2017 Issue Watch
Sen. Hatch Makes Reg-Free & Open Net a Tech Priority
Sen. Orrin Hatch (R-Utah), who chairs the Senate Republican High-Tech Task Force, has released what the task force billed as an Innovation Agenda for the new Congress and it backs a free an open internet: Free of burdensome government regs and open for business.
In the section on fostering a "modern and competitive and open internet," the agenda cites promoting private-sector broadband deployment and connectivity, increasing mobile access to licensed and unlicensed spectrum, and freeing the internet by “preserv[ing] the open, competitive nature of the internet against unnecessary government regulation while promoting continued development of innovative online services."
Among many other things, it calls for patent reform, reforming of the Electronic Communications Privacy Act to require a warrant for emails, protecting cross-border data flows, allowing high-skilled immigrants into the country, and a healthy helping of regulatory humility, which includes encouraging self-regulation.
The plan drew plenty of praise from the industry.
"We commend Sen. Hatch on his strong, bold and broad proposal to ensure our nation remains the global leader in innovation," said Consumer Technology Association President Gary Shapiro. "We are at a crossroads where we need a national strategy recognizing that innovation drives our economy and global leadership. Chairman Hatch's plan recognizes that innovation depends on nurturing, getting and keeping the best and brightest and a legal and regulatory system encouraging creativity and entrepreneurship.” » Read More
FCC's Pai on Broadcast TV: ‘Keep It Clean’
Ajit Pai gave his first TV interview as chairman of the FCC to Fox Business Network and said he would investigate indecency complaints against CBS, NBC or anyone else if they were presented to him.
Pai appeared Thursday on the 2 p.m. hour of The Intelligence Report with Trish Regan.
Regan cited an F-bomb on Saturday Night Live and Adele's F-bomb on the Grammys and asked if the FCC would be investigating them for "this kind of stuff."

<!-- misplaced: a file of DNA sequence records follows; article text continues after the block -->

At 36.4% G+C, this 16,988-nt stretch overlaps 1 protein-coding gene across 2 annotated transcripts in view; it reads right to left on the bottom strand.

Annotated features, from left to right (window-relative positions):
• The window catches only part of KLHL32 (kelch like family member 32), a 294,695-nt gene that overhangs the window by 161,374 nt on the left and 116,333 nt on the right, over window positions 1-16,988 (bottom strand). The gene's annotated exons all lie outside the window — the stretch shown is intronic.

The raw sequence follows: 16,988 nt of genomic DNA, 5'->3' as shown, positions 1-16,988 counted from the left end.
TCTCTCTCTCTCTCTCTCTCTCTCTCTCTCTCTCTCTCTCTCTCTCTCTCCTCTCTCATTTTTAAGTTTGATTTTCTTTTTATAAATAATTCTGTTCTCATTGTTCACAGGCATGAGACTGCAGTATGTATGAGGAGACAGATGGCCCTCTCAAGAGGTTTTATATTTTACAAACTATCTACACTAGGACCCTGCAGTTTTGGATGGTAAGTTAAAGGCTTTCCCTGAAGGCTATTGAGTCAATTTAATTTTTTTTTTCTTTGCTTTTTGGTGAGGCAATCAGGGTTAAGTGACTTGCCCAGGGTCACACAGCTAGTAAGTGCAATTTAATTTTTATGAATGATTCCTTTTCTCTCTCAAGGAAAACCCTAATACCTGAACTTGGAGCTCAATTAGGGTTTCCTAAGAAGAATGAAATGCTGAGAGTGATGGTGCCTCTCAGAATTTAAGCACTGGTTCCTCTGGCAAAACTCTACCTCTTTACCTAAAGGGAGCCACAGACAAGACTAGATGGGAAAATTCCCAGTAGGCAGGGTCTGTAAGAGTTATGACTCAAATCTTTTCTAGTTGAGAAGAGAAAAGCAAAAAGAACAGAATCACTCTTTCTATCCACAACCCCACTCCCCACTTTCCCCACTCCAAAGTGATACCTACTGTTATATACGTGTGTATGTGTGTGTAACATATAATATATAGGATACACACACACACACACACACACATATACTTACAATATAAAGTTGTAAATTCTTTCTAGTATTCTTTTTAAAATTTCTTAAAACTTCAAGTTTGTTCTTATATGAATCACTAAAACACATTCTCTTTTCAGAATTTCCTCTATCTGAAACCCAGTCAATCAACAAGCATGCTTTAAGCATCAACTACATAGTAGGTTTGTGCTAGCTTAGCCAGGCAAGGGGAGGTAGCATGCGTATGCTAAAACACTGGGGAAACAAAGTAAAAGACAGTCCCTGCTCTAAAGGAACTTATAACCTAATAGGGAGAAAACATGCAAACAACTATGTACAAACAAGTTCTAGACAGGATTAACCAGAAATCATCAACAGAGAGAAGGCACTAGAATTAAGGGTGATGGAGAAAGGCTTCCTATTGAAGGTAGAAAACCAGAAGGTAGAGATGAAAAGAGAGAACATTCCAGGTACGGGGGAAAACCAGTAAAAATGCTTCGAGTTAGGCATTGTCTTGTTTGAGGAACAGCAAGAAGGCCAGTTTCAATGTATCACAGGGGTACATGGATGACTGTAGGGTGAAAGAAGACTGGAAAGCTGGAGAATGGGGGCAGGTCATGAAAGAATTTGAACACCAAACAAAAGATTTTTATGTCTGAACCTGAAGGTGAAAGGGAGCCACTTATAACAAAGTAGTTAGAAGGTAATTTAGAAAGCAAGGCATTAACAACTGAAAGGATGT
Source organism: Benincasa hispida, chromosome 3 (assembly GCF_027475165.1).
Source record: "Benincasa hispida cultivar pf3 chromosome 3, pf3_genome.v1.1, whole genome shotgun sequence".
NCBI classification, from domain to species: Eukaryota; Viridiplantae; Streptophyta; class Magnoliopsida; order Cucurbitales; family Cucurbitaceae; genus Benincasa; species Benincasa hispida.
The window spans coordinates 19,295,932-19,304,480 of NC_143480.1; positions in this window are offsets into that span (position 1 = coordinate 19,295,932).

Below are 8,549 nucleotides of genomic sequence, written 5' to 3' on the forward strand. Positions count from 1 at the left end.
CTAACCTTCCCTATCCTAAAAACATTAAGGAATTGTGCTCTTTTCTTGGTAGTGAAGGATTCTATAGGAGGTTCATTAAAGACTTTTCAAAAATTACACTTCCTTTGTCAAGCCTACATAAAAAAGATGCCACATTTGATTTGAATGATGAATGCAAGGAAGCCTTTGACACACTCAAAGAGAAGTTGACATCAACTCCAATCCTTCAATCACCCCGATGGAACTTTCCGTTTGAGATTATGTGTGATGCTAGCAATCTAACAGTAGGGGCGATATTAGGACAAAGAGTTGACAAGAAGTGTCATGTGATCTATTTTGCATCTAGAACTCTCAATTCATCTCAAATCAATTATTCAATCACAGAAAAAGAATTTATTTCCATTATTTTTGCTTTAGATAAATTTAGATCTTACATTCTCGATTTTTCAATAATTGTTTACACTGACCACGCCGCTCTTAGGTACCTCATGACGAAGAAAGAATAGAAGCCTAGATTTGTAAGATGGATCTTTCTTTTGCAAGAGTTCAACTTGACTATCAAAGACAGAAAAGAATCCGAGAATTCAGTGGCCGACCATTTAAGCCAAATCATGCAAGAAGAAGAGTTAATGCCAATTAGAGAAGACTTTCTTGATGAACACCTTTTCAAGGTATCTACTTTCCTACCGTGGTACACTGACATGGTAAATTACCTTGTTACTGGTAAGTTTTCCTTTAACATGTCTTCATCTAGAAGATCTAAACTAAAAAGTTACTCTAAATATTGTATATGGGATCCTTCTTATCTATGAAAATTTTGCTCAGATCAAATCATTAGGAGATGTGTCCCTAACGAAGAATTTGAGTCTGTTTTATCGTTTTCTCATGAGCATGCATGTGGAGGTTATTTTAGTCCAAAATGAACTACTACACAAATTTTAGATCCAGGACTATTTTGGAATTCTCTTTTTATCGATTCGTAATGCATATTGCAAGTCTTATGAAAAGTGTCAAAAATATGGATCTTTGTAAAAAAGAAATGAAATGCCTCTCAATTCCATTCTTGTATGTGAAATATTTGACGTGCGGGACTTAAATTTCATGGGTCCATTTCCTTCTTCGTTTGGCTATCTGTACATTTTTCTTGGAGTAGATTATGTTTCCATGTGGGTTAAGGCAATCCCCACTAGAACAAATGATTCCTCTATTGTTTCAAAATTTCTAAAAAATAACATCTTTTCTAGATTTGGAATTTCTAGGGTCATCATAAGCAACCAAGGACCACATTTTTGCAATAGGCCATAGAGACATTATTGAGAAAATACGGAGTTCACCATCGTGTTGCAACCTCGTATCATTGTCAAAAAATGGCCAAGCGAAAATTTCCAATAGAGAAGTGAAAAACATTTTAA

"If we are presented with complaints, we are duty bound to enforce the law," he said, "and the law that is on the books today requires that broadcasters keep it clean so to speak." Pai said he took that FCC obligation seriously.
Actually, broadcasters are only required to do so at times when the FCC has determined that children are most likely to be in the audience, which is 6 a.m. to 10 p.m.
But Pai did suggest he would be watching what broadcasters say on air, per FCC indecency rules on the books, adding: "[A]s a parent, I want to make sure that my kids have a wholesome experience when they are watching programs like that."
If the FCC did investigate those, it would likely not take any action given that (1) SNL airs after 10 p.m., when broadcasters can air profanity and nudity without repercussions beyond the input of their viewers, the latter of which is likely the reason broadcasters don't suddenly act like cable nets from 10 p.m. to 6 a.m. when indecent content is not actionable, and (2) CBS spokesfolk told B&C that while Adele did indeed swear on the awards show, their tape delay caught it and it did not go over the airwaves. » Read More
Net Neutrality Is FCC's Third Busiest Docket
To establish a baseline for a promised flood of network neutrality comments to the FCC, as of Thursday, the proceeding was listed as the third most active proceeding in terms of comments with 178 comments in the past 30 days. Universal Service Fund comments and Lifeline subsidy compliance forms are the busiest dockets with over a thousand in each.
At a press conference this week, Senate Democrats urged fans of the FCC's Title II-based Open Internet order to flood the FCC with new comments in support given that Republican chairman Ajit Pai is a strong opponent of that reclassification.
The FCC received more than four million comments when the FCC was coming up with the last Open Internet order, a stat Democrats often cite in arguing that the rules have broad support and should not be rolled back. Sen. Ed Markey (D-Mass.) said this week that given the new threat to the rules by Republicans, the new public outcry would make that look minuscule. » Read More
Pai: Commissioners Will Vote on Consent Decrees
FCC chairman Ajit Pai says the Enforcement Bureau will no longer get to sign off on consent decrees settling proposed forfeitures without the commissioners voting on them.
That was the latest in a series of process reforms the new chairman is implementing in his first few weeks in the center seat.
"I have instructed the Enforcement Bureau that starting today, any consent decree settling a Notice of Apparent Liability or Forfeiture Order issued by the full Commission must now be approved by a vote of the full Commission," said Pai. "This will help promote Commissioners’ involvement in and accountability for important enforcement decisions."
Pai said that over "the past few years" — that would be under a Democratic chair or chairs — rather than the full commission voting, the bureau chief has been signing off on the settlements at the direction of the chairman's office. Most recently that would have been chairman Tom Wheeler and Enforcement Bureau chief Travis LeBlanc.
"That process ends now," he said, by which he meant more than rhetorically. Pai said the reform was in force immediately. In fact, he said the bureau had just Wednesday circulated a consent decree for the commissioners' consideration that would conclude an investigation approved by the full commission. » Read More